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Dorset MPs raise Navitus Bay wind farm proposals in parliament
BOURNEMOUTH West MP Conor Burns has called on culture minister Ed Vaizey to protect the Dorset coast from the proposed Navitus Bay wind farm.
Speaking in parliament on Wednesday, Mr Burns said the Jurassic Coast World Heritage Site was under threat from the development.
“I believe that if the Jurassic coast were to lose its designated status as a world heritage site, the tourism economy throughout Dorset would suffer drastically,” he said.
He cited the International Union for the Conservation of Nature (IUCN), which advises UNESCO, which had stated that “the impact of the project on the visitors' experience and appreciation of the property in its wider natural setting is likely to be significant”.
The IUCN has also said that the environmental impact statement prepared by Navitus had used the wrong guidance.
“The debate is about a proposal that my constituents and those of my hon. friends fundamentally believe is the wrong proposal in the wrong place. Its demerits vastly outweigh its merits,” said Mr Burns, who was supported in the house by Christchurch MP Christopher Chope, Dorset South MP Richard Drax and Poole MP Robert Syms.
Mr Vaizey said his department was “not shy” in defending the interests of UK World Heritage Sites, but said that although some reservations had been expressed by English Heritage and Natural England, UNESCO currently regarded the Jurassic Coast as not threatened.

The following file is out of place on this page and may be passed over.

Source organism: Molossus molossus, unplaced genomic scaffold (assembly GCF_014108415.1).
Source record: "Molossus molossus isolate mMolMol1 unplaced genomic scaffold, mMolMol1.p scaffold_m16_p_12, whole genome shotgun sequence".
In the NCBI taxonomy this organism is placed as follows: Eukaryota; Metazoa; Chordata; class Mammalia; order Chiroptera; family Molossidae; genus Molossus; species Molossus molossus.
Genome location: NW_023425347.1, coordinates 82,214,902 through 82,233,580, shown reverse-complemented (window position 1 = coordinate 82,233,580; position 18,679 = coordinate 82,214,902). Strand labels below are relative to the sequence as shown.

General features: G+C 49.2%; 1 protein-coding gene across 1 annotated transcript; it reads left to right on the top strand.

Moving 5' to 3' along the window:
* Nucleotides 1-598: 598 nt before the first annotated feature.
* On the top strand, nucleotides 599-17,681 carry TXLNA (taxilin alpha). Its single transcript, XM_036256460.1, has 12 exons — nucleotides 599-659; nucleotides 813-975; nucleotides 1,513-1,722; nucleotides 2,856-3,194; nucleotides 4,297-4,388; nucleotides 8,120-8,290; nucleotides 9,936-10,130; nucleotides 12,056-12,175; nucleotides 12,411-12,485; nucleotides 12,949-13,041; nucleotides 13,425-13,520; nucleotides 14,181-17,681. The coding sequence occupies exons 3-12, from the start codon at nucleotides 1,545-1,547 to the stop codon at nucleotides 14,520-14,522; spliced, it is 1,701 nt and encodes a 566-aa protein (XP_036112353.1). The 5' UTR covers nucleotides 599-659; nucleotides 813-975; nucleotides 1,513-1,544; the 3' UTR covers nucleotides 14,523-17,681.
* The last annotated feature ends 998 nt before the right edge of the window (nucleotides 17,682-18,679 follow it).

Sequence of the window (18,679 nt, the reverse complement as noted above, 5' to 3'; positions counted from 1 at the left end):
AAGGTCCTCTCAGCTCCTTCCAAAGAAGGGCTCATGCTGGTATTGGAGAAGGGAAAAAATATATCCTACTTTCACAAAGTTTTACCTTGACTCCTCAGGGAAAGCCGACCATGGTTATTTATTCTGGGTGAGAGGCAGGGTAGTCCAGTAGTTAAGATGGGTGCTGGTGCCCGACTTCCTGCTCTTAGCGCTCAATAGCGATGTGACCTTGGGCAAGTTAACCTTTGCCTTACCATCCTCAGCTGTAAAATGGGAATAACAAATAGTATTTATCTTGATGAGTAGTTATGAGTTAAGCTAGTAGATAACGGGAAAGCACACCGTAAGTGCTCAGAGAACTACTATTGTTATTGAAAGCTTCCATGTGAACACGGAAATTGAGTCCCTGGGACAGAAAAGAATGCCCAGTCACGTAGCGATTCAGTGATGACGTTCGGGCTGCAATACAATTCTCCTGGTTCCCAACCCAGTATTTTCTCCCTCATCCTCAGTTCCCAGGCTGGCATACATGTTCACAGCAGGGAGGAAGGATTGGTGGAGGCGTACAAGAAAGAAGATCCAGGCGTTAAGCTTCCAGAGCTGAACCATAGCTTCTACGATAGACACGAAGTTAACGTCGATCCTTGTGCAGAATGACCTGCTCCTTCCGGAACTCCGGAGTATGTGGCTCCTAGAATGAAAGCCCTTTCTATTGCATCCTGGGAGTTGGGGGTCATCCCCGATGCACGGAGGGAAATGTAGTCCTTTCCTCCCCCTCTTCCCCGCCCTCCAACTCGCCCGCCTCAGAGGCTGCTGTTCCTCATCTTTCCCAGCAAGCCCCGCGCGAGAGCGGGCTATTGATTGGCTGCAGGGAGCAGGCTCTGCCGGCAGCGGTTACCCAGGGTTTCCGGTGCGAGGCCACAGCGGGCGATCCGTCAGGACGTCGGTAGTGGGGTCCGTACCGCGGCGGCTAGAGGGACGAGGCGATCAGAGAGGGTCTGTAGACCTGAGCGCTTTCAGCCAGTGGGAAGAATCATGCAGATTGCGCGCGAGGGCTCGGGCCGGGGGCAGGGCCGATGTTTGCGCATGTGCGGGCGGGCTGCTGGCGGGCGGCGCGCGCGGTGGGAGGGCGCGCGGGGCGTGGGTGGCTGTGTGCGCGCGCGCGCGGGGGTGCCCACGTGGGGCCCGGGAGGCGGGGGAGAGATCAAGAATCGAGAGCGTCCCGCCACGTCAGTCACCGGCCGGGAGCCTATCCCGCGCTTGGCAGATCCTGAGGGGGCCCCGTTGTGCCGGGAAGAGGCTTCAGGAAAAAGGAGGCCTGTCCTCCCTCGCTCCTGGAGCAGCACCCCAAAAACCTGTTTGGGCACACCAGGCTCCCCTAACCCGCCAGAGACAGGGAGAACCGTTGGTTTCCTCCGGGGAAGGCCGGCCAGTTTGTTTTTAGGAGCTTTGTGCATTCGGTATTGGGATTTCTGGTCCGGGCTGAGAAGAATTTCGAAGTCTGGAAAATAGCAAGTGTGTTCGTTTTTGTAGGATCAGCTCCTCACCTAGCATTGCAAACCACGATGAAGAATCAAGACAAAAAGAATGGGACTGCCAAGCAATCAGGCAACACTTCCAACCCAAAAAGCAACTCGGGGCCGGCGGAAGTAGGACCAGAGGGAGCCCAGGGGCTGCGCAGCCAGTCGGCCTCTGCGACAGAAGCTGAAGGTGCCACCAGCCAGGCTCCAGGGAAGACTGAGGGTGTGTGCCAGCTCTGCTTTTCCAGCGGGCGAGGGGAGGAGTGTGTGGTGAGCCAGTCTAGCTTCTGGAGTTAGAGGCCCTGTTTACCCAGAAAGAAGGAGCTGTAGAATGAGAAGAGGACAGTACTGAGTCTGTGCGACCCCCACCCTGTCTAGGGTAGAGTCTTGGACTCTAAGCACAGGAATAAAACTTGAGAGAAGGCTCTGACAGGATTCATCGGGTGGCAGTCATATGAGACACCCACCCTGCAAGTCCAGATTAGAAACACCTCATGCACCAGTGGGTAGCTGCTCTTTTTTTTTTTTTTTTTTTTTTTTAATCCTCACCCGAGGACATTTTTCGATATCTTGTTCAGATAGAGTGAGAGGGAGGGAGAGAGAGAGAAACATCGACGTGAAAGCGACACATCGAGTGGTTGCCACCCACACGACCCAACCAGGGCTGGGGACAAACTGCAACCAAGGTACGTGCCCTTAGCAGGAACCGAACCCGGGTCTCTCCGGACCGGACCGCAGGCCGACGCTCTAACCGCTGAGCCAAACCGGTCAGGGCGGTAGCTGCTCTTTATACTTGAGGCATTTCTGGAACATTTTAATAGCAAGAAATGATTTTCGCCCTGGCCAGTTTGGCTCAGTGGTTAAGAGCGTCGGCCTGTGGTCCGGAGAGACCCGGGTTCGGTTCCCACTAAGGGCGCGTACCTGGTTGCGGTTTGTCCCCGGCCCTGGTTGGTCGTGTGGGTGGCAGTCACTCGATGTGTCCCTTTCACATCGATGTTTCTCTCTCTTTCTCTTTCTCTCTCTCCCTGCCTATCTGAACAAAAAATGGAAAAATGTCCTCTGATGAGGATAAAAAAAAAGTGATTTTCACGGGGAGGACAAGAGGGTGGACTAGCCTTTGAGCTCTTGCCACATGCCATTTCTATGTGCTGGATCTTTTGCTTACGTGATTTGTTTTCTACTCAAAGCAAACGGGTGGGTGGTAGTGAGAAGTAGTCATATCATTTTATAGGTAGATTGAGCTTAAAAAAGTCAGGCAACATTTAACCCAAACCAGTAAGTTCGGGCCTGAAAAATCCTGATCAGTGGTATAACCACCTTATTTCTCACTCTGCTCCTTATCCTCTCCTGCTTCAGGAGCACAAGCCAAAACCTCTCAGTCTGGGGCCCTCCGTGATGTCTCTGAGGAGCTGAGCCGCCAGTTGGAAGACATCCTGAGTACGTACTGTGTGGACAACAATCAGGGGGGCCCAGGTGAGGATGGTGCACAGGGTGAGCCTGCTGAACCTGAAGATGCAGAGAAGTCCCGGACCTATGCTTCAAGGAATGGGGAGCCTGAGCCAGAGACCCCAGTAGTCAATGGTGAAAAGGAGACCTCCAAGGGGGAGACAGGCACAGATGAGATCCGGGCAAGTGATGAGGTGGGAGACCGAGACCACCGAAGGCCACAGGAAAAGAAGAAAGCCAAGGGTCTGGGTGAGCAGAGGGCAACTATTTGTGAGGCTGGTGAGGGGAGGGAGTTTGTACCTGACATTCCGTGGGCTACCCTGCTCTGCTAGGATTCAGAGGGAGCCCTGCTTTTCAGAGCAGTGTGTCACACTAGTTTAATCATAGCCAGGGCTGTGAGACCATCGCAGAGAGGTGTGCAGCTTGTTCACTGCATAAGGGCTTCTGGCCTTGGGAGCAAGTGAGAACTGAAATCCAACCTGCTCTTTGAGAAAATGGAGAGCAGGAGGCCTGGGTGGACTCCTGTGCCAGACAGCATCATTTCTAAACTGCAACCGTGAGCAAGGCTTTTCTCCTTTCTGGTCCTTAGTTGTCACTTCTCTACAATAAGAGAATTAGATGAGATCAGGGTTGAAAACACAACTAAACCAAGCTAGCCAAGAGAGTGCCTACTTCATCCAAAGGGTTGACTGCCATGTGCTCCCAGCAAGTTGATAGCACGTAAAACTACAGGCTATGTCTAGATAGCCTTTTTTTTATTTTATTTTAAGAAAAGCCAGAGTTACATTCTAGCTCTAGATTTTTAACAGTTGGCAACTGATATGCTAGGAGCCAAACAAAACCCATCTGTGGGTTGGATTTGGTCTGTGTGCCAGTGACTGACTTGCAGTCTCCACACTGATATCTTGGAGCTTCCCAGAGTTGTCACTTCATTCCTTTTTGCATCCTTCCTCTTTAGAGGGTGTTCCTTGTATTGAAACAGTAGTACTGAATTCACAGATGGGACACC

“The proposed wind farm development has not to date been examined by the world heritage committee, so neither the world heritage committee nor UNESCO has an official view on the potential impact of the Navitus bay site on the world heritage site,” he said.
He said the IUCN was only an advisory body and its views were not those of UNESCO.
Mr Drax said he was “incredulous” that Navitus Bay's developer had paid for the environmental assessment. Mr Vaizey said it was “normal practice” for an applicant to pay for the assessment which was “effectively done at arm's length”.
Mr Chope said that the Crown Estate was not in favour of moving the planned turbines further away from the coast as outside the 12-mile limit it would “not get any money for it”.
The minister said he was sure the estate would take into account its wider responsibilities to local communities.